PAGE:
Lead Your Business Like A Polar Expedition
Jeff Boss | Forbes
In 1911, two teams of explorers set out to be the first to make it to the south pole. One team, led by Roald Amundsen reached their goal. The other team, led by Robert Scott, did not. In fact, Scott’s entire team perished just 11 miles short of their next resupply.
Three practices defined Amundsen’s success. The first was having a process. Every day — rain or shine, sleet or snow — his team marched 20 miles. If they felt great and wanted to march further, they still maintained “just” 20 miles. On the other hand, if they were tired or the weather was less than ideal (which, to me, seems like it would be every day in Antarctica), too bad. They still had to march 20 miles.
Scott’s team — the losing team — however, did not. They tried to use weather to their advantage and marched 40 to 60 miles when they had the energy and much less when they didn’t. They were sporadic, inconsistent and didn’t have a process.
Both teams started within days of each other, had the same equipment and similar levels of expertise, so neither weather nor talent were factors that distinguished winning from losing. What did separate the two, was how they worked.
The second practice that distinguished winning from losing was focus. Morten Hansen, one of the top 50 most influential management thinkers by Thinkers50 and author of the new book Great At Work: How Top Performers Work Less, Work Better and Achieve More, shares how Amundsen’s team won by focusing on less.
You see, Scott’s team had three times more men than Amundsen, twice the budget and a greater number of resources–they used five different means transportation such as dogs, motor sledges, Siberian ponies, skis and man-hauling. Amundsen, however, did not. In fact, he relied on just one method of transportation: dogs.
The third defining characteristic was effort, or rather, as Hansen puts it, obsession. Optimizing one’s focus isn’t just the byproduct of working on fewer items, he argues, but rather narrowing the scope of work on which to focus and “obsessing” over the process for getting there.
Amundsen didn’t win because he had less to focus on (i.e. dogs). After all, he was in Antarctica. He won because he had a clearly defined objective, a process to win, he obsessed over the quality of dogs and narrowed down, with extreme precision, a single methodology that helped him stick to the prescribed process and worked hard every day to maximize his efforts. He used his goal to focus.
I recently shared the above story, as well as other stories from my former life as a Navy SEAL and from coaching leadership teams today, in a keynote to a financial services firm about how to navigate chaos and stay focused amidst uncertainty while remaining elite in one’s profession.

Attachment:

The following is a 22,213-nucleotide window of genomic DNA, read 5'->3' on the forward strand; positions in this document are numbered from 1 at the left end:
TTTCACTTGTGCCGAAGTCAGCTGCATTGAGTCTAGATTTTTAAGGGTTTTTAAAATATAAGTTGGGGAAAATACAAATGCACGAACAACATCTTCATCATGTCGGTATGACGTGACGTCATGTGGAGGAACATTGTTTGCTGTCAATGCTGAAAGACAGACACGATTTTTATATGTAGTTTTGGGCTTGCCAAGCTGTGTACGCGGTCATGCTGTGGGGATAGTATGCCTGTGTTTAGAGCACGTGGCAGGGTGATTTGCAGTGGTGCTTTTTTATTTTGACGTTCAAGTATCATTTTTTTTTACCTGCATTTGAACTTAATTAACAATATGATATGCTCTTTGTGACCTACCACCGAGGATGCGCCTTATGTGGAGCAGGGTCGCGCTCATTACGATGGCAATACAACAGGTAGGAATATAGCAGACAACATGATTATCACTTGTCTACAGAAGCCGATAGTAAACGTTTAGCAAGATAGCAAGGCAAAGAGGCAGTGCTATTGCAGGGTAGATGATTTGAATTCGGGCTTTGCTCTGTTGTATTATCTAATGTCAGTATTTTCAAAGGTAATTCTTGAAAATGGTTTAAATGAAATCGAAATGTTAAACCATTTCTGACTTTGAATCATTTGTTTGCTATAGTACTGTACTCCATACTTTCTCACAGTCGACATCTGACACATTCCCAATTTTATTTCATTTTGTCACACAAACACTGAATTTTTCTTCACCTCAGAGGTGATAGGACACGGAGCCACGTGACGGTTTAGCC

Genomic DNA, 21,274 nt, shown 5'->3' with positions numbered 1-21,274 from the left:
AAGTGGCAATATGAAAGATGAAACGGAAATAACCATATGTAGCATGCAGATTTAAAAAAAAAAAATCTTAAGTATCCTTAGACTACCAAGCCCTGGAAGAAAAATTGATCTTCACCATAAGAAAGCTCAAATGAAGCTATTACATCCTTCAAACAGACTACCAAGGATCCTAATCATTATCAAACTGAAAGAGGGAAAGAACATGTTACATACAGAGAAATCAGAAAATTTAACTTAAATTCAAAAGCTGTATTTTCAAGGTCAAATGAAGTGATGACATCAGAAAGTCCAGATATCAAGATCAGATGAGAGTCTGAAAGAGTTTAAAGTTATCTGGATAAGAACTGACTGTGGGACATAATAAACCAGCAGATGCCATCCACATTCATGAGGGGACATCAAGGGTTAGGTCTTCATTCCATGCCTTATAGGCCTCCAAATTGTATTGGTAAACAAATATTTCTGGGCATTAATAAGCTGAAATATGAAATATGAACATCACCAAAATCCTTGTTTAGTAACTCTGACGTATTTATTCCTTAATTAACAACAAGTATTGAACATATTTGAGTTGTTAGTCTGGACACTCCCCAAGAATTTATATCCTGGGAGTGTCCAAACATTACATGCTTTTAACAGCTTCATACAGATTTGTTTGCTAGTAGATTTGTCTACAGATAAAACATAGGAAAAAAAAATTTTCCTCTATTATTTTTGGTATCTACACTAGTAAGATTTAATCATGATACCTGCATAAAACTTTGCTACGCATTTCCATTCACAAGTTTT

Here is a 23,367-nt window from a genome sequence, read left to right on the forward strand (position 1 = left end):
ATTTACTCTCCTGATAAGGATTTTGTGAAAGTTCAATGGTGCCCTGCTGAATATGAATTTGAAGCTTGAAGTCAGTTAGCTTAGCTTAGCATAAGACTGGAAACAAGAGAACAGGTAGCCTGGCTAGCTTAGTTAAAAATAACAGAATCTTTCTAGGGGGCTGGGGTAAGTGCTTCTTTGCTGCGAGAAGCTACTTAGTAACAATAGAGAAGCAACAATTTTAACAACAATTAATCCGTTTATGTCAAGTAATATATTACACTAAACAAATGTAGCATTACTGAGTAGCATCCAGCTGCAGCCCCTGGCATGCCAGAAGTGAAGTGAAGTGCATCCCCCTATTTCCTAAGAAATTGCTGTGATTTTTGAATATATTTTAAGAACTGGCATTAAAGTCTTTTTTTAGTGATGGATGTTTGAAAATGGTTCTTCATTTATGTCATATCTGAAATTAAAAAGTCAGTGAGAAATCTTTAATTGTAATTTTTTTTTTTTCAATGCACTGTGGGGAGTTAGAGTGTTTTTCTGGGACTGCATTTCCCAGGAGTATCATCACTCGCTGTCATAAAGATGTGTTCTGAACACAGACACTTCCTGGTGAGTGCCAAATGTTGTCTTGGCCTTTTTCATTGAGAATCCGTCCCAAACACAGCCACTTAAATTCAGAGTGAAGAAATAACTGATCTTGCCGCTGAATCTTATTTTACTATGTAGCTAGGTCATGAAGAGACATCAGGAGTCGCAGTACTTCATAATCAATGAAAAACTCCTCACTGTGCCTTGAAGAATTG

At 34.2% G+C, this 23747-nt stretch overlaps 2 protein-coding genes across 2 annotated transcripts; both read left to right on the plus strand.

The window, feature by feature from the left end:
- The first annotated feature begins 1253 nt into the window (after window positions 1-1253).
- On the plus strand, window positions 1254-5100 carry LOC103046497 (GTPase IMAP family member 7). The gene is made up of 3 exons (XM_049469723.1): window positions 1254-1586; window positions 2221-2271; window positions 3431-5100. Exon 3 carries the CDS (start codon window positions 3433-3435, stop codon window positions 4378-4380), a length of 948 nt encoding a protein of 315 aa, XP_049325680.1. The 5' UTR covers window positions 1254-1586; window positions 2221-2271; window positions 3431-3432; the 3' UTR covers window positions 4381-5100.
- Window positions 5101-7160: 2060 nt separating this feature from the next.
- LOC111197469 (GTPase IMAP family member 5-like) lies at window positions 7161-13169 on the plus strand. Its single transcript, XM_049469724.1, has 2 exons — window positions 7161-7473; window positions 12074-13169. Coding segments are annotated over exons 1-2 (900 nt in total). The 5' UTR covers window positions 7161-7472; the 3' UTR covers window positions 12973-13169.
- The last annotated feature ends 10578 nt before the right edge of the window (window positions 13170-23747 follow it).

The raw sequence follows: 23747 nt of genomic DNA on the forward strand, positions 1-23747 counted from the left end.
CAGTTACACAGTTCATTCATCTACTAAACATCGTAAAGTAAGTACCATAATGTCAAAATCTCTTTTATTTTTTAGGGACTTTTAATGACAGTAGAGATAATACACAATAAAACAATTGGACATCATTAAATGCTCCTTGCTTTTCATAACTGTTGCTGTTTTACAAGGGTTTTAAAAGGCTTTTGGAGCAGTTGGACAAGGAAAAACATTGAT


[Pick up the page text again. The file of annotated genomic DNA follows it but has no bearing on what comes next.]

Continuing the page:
The fact is, it doesn’t matter your industry, your job role, your title or how “steep” of a career climb before you. If you want to make it to your “south pole” (metaphorically speaking here), you need the same mental tools as Amundsen.
Here are three implications for leaders:
1. Have A Plan.
One team hoped to win, the other team planned to win. Amundsen’s team had a process and a clearly defined scope of work for how they would execute their plan. Scott’s team did not. Never in my SEAL experience did we ever use hope as a planning methodology. Decisions came from having a clear focus on what winning looked like and a clear process for how we’d get there. Having said that, clarify your goal(s) first.
2. Say "No" To Do More.
When you say “no” to one thing you say “yes” to another, but that’s only part of the equation. Having less is ideal, yes, but it won’t matter if you don’t work diligently–obsess–to get there. Identify what’s important to you based on your values and exclude anything and everything else in your way. There are no “buts” here. You either adhere to the process, or you don’t. When I shipped off to BUD/S (SEAL training) after college, there wasn’t a doubt in my mind I’d make it through, and it was because I put myself through a grueling training regimen that prepared me physically, yes, but mentally even more. I said “no” to a lot of things in college because my focus to become a SEAL was that narrow.
3. Check Your Progress.
Having a plan is one thing, sticking to it is great, but if you don’t have a plan in place for how you’ll stay on track with feedback loops along the way, you might find yourself winning the wrong race. Spend a few minutes every week reviewing your progress and how they align with your goals.
Whether you’re Amundsen or Scott, you still need to march toward your objective every day. The only question is, how will you get there?
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